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 Al-mughnī fī abwāb al-tawḥīd wa-l-ʿadl

(2,033 words)

Author(s): Reynolds, Gabriel Said
Al-mughnīAl-mughnī fī uṣūl al-dīnSumma on the matters of divine unity and divine justice, SummaSumma on the principles of religion ʿAbd al-Jabbār Date: 970-90 Original Language: Arabic Description The Mughnī, ʿAbd al-Jabbār’s magnum opus, is a lengthy apology for Muʿtazilī theology and polemic against competing systems of religious thought. Composed in 20 parts ( ajzāʾ), the Mughnī is ostensibly dedicated to two theological categories, namely monotheism (5 parts) and justice (15 parts). Parts 1-3, 9 (partially), 10 (partially), 18, and 19 are not ex…

Al-Hādī ilā l-Ḥaqq

(667 words)

Author(s): Reynolds, Gabriel Said
Abū l-Ḥusayn Yaḥyā ibn al-Ḥusayn ibn al-Qāsim ibn Ibrāhīm al-Ḥasanī l-Hādī ilā l-Ḥaqq al-Rassī Date of Birth: 835 Place of Birth: Medina Date of Death: 911 Place of Death: Ṣaʿda, Yemen Biography Al-Hādī ilā l-Ḥaqq was born in Medina into a Zaydī Shīʿī family. His paternal grandfather was al-Qāsim ibn Ibrahīm (d. 860) (q.v.), leader of the Zaydī ʿAlids in the Ḥijāz, founder of the principal school of theology and jurisprudence among the Yemenī Zaydīs, and author of an important anti-Christian treatise. Al-Hādī was raised in the…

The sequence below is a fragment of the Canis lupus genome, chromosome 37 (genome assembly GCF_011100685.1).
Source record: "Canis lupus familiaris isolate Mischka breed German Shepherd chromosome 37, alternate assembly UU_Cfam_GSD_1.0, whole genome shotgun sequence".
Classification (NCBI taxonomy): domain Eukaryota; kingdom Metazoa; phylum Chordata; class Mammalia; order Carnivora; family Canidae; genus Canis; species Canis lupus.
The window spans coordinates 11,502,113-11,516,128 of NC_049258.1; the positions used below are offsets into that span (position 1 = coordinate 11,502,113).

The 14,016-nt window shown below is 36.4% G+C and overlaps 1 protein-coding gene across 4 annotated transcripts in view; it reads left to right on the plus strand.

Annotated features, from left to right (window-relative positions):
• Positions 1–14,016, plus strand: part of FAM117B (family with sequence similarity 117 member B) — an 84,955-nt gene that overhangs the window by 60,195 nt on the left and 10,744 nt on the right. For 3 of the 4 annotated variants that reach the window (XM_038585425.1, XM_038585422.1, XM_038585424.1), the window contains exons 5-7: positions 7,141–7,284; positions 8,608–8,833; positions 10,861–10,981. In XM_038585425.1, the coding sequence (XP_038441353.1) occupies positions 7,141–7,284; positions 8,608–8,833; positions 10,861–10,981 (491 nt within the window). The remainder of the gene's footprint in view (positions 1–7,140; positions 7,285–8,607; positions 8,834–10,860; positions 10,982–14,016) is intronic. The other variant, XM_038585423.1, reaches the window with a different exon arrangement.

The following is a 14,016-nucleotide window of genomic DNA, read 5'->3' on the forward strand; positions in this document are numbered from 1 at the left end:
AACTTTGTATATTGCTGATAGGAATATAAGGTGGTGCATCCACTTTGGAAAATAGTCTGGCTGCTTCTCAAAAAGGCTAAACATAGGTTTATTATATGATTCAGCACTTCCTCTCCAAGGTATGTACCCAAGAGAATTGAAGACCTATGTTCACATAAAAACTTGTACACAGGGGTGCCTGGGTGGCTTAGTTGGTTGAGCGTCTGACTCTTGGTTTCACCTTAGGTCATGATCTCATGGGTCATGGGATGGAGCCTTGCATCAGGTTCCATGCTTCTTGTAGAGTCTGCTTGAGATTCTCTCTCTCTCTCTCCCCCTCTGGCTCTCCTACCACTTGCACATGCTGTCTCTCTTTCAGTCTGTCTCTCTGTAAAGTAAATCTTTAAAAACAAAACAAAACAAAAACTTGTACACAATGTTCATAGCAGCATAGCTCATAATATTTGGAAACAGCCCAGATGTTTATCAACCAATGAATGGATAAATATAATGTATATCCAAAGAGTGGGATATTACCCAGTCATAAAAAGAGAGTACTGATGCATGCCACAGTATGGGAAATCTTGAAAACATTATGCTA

ʿAbd al-Jabbār

(1,365 words)

Author(s): Reynolds, Gabriel Said
Abū l-Ḥasan ʿAbd al-Jabbār ibn Aḥmad ibn ʿAbd al-Jabbār ibn Aḥmad ibn al-Khalīl ibn ʿAbdallāh, al-Qāḍī l-Hamadhānī l-Asadābādī Date of Birth: About 937 Place of Birth: Asadābād, southwest of Hamadhān Date of Death: January-February 1025 Place of Death: Rayy Biography ʿAbd al-Jabbār, commonly referred to in Islamic sources as Qāḍī l-Quḍāt due to his position as chief justice in Rayy under the Būyid emirs Muʾayyid al-Dawla (r. 977-84) and Fakhr al-Dawla (r. 984-97), was the leading figure of the Muʿtazila, and in particular of the Bahsh…


(1,802 words)

Author(s): Reynolds, Gabriel Said
David, the Biblical king of the Israelites, is described in the Qurʾān as a divinely-appointed leader and the recipient of a divine book (al-zabūr). In later Islamic traditions, inspired by Qurʾānic references to David’s repentance, he is praised for his rigor in prayer and fasting. He is also presented as a figure of righteous authority, who was at once a king and a prophet. David is particularly important to the religious architecture of Islamic Jerusalem. 1. David in the Qurʾān The Qurʾānic Arabic form of David is Dāwud or Dāwūd, differing from Koine Greek Δαυίδ and Syriac Dawīd (which f…
Date: 2020-09-16


(3,123 words)

Author(s): Reynolds, Gabriel Said
Mary (Ar. Maryam), mother of Jesus and the only woman named in the Qurʾān, is a model of piety, chastity, and righteousness in the Islamic scripture and a revered figure in Islamic tradition. The Arabic name Maryam matches the Syriac (Maryam) and Greek (Μαριάμ) forms of the name (Ambros and Procházka, 311), all of which are ultimately derived from the Hebrew Miryām. Mary is the most prominent female figure in the Qurʾān (in part because of her relationship to Jesus) and consequently is an important figure in Islamic tradition and spirituality. 1. Mary in the Qurʾān In the Qurʾān, Mary is d…